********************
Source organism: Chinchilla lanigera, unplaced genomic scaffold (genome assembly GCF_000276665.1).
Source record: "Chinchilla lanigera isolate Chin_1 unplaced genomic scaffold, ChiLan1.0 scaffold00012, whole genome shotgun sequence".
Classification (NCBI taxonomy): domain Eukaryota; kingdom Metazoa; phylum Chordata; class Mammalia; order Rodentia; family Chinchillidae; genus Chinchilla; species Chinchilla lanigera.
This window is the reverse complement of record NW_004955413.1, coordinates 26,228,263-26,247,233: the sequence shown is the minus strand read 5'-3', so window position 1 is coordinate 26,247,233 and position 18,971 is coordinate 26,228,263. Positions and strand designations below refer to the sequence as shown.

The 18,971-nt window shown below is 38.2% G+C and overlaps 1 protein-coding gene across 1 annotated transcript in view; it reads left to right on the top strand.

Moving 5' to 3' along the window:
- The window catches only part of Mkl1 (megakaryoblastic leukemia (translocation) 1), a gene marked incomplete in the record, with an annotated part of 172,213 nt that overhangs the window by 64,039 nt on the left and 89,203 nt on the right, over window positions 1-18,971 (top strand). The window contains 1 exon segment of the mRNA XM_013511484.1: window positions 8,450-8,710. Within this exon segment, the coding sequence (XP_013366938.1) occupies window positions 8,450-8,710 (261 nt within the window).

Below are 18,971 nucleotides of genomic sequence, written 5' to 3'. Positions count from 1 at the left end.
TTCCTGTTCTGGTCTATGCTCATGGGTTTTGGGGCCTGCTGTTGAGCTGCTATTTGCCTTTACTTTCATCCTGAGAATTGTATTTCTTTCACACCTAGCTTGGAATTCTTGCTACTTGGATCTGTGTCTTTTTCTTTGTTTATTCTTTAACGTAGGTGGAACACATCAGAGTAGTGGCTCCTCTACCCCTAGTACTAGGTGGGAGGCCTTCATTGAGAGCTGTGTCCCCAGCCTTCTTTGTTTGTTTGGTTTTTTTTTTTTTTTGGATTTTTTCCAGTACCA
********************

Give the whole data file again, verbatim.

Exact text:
Source organism: Chinchilla lanigera, unplaced genomic scaffold (genome assembly GCF_000276665.1).
Source record: "Chinchilla lanigera isolate Chin_1 unplaced genomic scaffold, ChiLan1.0 scaffold00012, whole genome shotgun sequence".
Classification (NCBI taxonomy): domain Eukaryota; kingdom Metazoa; phylum Chordata; class Mammalia; order Rodentia; family Chinchillidae; genus Chinchilla; species Chinchilla lanigera.
This window is the reverse complement of record NW_004955413.1, coordinates 26,228,263-26,247,233: the sequence shown is the minus strand read 5'-3', so window position 1 is coordinate 26,247,233 and position 18,971 is coordinate 26,228,263. Positions and strand designations below refer to the sequence as shown.

The 18,971-nt window shown below is 38.2% G+C and overlaps 1 protein-coding gene across 1 annotated transcript in view; it reads left to right on the top strand.

Moving 5' to 3' along the window:
- The window catches only part of Mkl1 (megakaryoblastic leukemia (translocation) 1), a gene marked incomplete in the record, with an annotated part of 172,213 nt that overhangs the window by 64,039 nt on the left and 89,203 nt on the right, over window positions 1-18,971 (top strand). The window contains 1 exon segment of the mRNA XM_013511484.1: window positions 8,450-8,710. Within this exon segment, the coding sequence (XP_013366938.1) occupies window positions 8,450-8,710 (261 nt within the window).

Below are 18,971 nucleotides of genomic sequence, written 5' to 3'. Positions count from 1 at the left end.
TTCCTGTTCTGGTCTATGCTCATGGGTTTTGGGGCCTGCTGTTGAGCTGCTATTTGCCTTTACTTTCATCCTGAGAATTGTATTTCTTTCACACCTAGCTTGGAATTCTTGCTACTTGGATCTGTGTCTTTTTCTTTGTTTATTCTTTAACGTAGGTGGAACACATCAGAGTAGTGGCTCCTCTACCCCTAGTACTAGGTGGGAGGCCTTCATTGAGAGCTGTGTCCCCAGCCTTCTTTGTTTGTTTGGTTTTTTTTTTTTTTTGGATTTTTTCCAGTACCA